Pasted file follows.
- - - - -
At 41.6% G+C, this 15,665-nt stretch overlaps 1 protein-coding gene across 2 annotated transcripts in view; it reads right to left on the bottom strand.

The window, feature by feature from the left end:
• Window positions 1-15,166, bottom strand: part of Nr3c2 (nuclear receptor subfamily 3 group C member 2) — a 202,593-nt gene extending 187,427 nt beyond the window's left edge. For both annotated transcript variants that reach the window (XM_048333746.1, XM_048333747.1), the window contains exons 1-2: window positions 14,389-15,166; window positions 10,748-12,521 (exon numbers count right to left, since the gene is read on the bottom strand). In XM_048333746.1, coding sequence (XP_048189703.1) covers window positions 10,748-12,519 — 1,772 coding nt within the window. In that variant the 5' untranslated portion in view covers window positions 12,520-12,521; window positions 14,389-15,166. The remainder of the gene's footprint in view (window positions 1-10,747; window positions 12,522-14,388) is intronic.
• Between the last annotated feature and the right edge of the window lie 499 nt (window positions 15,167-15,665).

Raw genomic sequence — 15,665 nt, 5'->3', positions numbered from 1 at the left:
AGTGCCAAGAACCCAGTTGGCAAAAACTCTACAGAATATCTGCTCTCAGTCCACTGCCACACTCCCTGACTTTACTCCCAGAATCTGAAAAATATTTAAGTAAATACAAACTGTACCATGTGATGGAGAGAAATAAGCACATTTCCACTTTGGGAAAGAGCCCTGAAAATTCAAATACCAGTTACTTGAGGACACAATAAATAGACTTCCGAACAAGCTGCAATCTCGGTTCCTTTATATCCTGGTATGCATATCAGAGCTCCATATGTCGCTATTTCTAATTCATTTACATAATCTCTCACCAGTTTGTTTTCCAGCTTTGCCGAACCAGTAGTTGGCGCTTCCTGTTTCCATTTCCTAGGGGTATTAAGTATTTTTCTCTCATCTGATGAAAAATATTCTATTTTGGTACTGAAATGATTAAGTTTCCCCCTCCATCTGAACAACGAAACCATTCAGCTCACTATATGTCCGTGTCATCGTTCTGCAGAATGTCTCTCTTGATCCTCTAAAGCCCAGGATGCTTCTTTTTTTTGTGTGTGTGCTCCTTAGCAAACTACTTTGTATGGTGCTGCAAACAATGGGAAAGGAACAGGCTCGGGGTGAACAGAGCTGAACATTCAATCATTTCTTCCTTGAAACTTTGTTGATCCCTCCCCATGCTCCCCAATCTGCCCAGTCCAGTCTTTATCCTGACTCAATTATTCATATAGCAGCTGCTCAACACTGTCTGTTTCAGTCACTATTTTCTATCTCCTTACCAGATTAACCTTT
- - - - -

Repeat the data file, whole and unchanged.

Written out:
At 41.6% G+C, this 15,665-nt stretch overlaps 1 protein-coding gene across 2 annotated transcripts in view; it reads right to left on the bottom strand.

The window, feature by feature from the left end:
• Window positions 1-15,166, bottom strand: part of Nr3c2 (nuclear receptor subfamily 3 group C member 2) — a 202,593-nt gene extending 187,427 nt beyond the window's left edge. For both annotated transcript variants that reach the window (XM_048333746.1, XM_048333747.1), the window contains exons 1-2: window positions 14,389-15,166; window positions 10,748-12,521 (exon numbers count right to left, since the gene is read on the bottom strand). In XM_048333746.1, coding sequence (XP_048189703.1) covers window positions 10,748-12,519 — 1,772 coding nt within the window. In that variant the 5' untranslated portion in view covers window positions 12,520-12,521; window positions 14,389-15,166. The remainder of the gene's footprint in view (window positions 1-10,747; window positions 12,522-14,388) is intronic.
• Between the last annotated feature and the right edge of the window lie 499 nt (window positions 15,167-15,665).

Raw genomic sequence — 15,665 nt, 5'->3', positions numbered from 1 at the left:
AGTGCCAAGAACCCAGTTGGCAAAAACTCTACAGAATATCTGCTCTCAGTCCACTGCCACACTCCCTGACTTTACTCCCAGAATCTGAAAAATATTTAAGTAAATACAAACTGTACCATGTGATGGAGAGAAATAAGCACATTTCCACTTTGGGAAAGAGCCCTGAAAATTCAAATACCAGTTACTTGAGGACACAATAAATAGACTTCCGAACAAGCTGCAATCTCGGTTCCTTTATATCCTGGTATGCATATCAGAGCTCCATATGTCGCTATTTCTAATTCATTTACATAATCTCTCACCAGTTTGTTTTCCAGCTTTGCCGAACCAGTAGTTGGCGCTTCCTGTTTCCATTTCCTAGGGGTATTAAGTATTTTTCTCTCATCTGATGAAAAATATTCTATTTTGGTACTGAAATGATTAAGTTTCCCCCTCCATCTGAACAACGAAACCATTCAGCTCACTATATGTCCGTGTCATCGTTCTGCAGAATGTCTCTCTTGATCCTCTAAAGCCCAGGATGCTTCTTTTTTTTGTGTGTGTGCTCCTTAGCAAACTACTTTGTATGGTGCTGCAAACAATGGGAAAGGAACAGGCTCGGGGTGAACAGAGCTGAACATTCAATCATTTCTTCCTTGAAACTTTGTTGATCCCTCCCCATGCTCCCCAATCTGCCCAGTCCAGTCTTTATCCTGACTCAATTATTCATATAGCAGCTGCTCAACACTGTCTGTTTCAGTCACTATTTTCTATCTCCTTACCAGATTAACCTTT